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Charity man hands campbell gift diamonds to police

A charity official given alleged blood diamonds by model Naomi Campbell said today he had passed them to police.

Jeremy Ratcliffe was given the "dirty-looking pebbles" by Campbell following a star-studded party hosted by Nelson Mandela in South Africa in September 1997.

Campbell, 40, yesterday told the war crimes trial of former Liberian dictator Charles Taylor she was presented with the gift after being woken by two men in the middle of night following the charity dinner.

She said the stones were in her possession for around six hours before she handed them to Mr Ratcliffe, then the head of the Nelson Mandela Children's Fund (NMCF).

The court heard the charity had no record of any such gift but Campbell said she understood Mr Ratcliffe was still in possession of the stones.

In a statement yesterday, the charity said it had been unable to locate Mr Ratcliffe.

But today Mr Ratcliffe came forward to say he had passed the gems to police in South Africa.

He said he had "just kept" the three small uncut stones until recently after telling Campbell it might be illegal to export them.

"I took them because I thought it might well be illegal for her to take uncut diamonds out of the country," he said.

Campbell told the court yesterday she had wanted the stones to be donated to charity but said: "He still has them so they didn't benefit."

Mr Ratcliffe said he had not told NMCF about the stones and confirmed Campbell had suggested giving them to the charity.

"I told her I would not involve the NMCF in anything that could possibly be illegal," he said.

"In the end, I decided I should just keep them."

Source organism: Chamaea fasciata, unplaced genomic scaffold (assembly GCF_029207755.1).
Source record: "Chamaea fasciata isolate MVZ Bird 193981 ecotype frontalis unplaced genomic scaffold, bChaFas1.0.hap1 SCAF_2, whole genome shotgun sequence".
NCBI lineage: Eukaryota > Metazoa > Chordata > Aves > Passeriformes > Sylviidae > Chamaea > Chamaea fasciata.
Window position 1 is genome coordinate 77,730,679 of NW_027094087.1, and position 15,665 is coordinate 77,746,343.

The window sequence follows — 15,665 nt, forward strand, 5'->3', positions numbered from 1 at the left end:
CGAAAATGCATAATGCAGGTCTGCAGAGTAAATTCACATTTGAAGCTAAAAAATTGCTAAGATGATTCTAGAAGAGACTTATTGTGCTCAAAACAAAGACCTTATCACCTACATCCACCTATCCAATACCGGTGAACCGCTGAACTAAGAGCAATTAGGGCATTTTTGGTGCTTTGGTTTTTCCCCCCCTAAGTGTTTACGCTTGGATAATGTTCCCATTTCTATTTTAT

In a statement, he said he did not report the matter to the fund or anyone else "to protect the reputation of the NMCF, Mr Mandela himself and Naomi Campbell, none of whom were benefiting in any way".

Mr Ratcliffe, now a trustee of NMCF, said he had handed the stones over to South African authorities but did not say when that had happened.

He said he would be a witness at Taylor's trial at the International Court at The Hague, in the Netherlands.

Campbell is said to have received a "blood diamond" from Taylor, who faces charges including criminal responsibility for murder, rape, sexual slavery and the use of child soldiers.

The model, from Streatham, south London, had refused to take part in the trial at the Special Court for Sierra Leone in The Hague until she was issued with a subpoena.

Taylor is accused of arming and controlling Sierra Leone's Revolutionary United Front (RUF), a rebel force responsible for widespread atrocities.

The 62-year-old, who denies all charges against him, is alleged to have used diamonds from the RUF to buy arms, which he allegedly shipped from Burkina Faso to the Sierra Leone junta at the Magburaka airfield in October 1997.

He rejects allegations that he possessed or carried rough diamonds.

© Press Association